The Inner Unit

By Paul Chek

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The Inner Unit

(see also THE OUTER UNIT )

A new frontier in abdominal training

by Paul Chek

 

AUTHOR

    Paul Chek is an expert in the fields of corrective exercise and high performance conditioning and is the founder of the C.H.E.K Institute in San Diego, California. For over fifteen years he has traveled around the world lecturing, consulting and giving seminars. Paul Chek has been a consultant to the Los Angeles Chiropractic College, the Chicago Bulls, the Denver Nuggets, the US Army Boxing team, Australia's Canberra Raiders and the US Air Force Academy.
 

ABSTRACT

The author states that abdominal exercises can be performed in various ways and asks if the exercises commonly practiced really improve the functionality of the abdominal muscles. From his own studies with patients and clients who performed a high volume of abdominal routines, he concludes that the usual theories of explanation and treatment for back pain are wrong. He recommends the concept of "The Inner Unit", which is a term describing the functional synergy between specific abdominal muscle groups. He describes ideas for Inner Unit conditioning and concludes that Inner Unit training provides the essential joint stiffness and stability needed to give the large prime movers of the body a working foundation.

Gymboss Timers

    How many ways can you do an abdominal exercise? Well, if you have been reading the muscle tabloids for the past 20 years you could probably come up with well over 100. Today we have classes devoted to nothing but TRASHING people's abdominal muscles, complete with every variation of crunch, jack knife, side bend and leg raise exercise known to man. Are these classes, or these exercises, really improving the way you look or function, or reducing your chances of back pain?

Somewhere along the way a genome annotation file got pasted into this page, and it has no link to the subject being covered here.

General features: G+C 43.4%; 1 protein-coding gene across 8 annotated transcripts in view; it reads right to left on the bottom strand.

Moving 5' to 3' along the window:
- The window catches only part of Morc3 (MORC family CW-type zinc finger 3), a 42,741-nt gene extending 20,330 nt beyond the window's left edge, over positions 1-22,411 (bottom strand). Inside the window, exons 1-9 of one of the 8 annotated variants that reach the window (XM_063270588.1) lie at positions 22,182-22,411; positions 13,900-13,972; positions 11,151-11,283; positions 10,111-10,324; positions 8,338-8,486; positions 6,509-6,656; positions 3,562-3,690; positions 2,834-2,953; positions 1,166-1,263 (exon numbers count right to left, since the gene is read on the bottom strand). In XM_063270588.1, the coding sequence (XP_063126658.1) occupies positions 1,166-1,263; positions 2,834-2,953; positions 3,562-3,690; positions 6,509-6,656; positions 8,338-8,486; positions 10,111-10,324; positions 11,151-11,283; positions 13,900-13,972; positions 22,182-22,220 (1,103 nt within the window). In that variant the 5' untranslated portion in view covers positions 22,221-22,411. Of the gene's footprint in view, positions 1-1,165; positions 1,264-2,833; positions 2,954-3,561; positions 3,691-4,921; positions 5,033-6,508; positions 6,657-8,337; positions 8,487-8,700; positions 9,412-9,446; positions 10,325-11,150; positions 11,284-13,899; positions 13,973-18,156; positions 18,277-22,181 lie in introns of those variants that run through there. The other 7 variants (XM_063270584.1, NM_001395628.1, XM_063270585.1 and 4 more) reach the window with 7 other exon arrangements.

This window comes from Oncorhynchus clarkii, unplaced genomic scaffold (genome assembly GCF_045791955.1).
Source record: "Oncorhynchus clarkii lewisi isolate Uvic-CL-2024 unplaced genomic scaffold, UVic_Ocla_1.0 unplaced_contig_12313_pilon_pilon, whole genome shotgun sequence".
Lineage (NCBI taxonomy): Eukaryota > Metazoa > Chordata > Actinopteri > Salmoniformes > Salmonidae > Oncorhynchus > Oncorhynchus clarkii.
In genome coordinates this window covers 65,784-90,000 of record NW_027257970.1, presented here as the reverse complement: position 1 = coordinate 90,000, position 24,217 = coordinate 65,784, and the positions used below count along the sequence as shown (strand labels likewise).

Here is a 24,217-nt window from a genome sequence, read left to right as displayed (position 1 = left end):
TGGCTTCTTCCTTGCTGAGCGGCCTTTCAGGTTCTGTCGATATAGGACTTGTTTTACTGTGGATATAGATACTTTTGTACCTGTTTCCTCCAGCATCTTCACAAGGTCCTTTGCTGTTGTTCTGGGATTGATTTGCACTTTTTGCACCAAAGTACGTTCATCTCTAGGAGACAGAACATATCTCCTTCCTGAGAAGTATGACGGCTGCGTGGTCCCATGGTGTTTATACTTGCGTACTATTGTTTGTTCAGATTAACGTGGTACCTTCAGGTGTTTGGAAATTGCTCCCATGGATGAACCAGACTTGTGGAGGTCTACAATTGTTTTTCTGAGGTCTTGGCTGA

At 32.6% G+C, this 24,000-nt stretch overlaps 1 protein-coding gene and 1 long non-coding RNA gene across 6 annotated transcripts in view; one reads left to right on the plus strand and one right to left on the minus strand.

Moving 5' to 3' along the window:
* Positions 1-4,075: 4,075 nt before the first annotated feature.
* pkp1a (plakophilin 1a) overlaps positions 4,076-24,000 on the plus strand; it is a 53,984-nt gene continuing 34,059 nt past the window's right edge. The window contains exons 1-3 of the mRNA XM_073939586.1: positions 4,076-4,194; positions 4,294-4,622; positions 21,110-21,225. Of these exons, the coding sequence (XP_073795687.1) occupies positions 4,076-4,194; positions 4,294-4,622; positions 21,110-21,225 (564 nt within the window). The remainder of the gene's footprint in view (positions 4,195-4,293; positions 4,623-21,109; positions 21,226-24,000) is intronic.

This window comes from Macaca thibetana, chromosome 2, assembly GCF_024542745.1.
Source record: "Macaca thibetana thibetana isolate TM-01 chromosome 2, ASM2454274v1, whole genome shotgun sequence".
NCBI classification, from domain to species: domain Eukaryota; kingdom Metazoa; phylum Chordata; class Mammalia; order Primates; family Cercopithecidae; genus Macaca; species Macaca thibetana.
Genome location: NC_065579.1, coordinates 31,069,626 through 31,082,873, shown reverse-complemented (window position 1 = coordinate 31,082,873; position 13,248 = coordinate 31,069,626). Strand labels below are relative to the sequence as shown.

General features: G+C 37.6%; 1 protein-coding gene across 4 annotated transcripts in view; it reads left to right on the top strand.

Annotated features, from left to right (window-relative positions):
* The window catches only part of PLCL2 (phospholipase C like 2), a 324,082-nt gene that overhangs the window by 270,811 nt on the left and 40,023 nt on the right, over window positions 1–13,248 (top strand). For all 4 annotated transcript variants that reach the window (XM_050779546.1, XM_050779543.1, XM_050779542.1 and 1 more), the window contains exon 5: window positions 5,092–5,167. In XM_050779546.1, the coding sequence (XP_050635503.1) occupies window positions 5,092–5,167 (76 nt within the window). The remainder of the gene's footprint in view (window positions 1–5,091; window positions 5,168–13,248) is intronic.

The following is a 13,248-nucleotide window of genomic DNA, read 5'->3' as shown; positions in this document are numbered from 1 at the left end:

To find the answers to these questions, in 1992 I began investigating the correlation between abdominal exercises performed, exercise volume and the postural alignment, pain complaints and overall appearance of my clients. To ensure objective observations of postural alignment and responses to specific exercises, I designed and patented calibrated instruments to measure structural misalignment.
    In the first year of recording such information as forward head posture, rib cage posture, pelvic tilt and overall postural alignment, it became evident that those performing high volume sit-up/crunch exercise programmes were not showing promising results (see Figure 1)! Those attending "Ab Blast" classes and/or performing high repetition/high volume abdominal routines were not only having a harder time recovering from back pain, they were also showing little or no improvement in their postural alignment.

 

 

    While studying patients and clients who performed high volume abdominal routines, it became very evident that there was a common link. About 98% of those with back pain had weak lower abdominal and transversus abdominis muscles, while those with no history of back pain were frequently able to activate the transversus abdominis and scored better on lower abdominal strength and coordination tests. To alleviate back pain, I frequently had to suggest that clients stay completely away from any form of sit-up or crunch type exercises. When this advice was adhered to, and exercises for the lower abdominal and transversus abdominis were practiced regularly, back pain either decreased or was completely alleviated and posture routinely improved.
    One can always find some "experts" in the health and fitness industries who state that "there is no such thing as lower abdominal muscles," while others suggest that the best treatment for back pain is to exercise on machines that isolate the lower back muscles. My clinical observations lead me to believe both theories are wrong.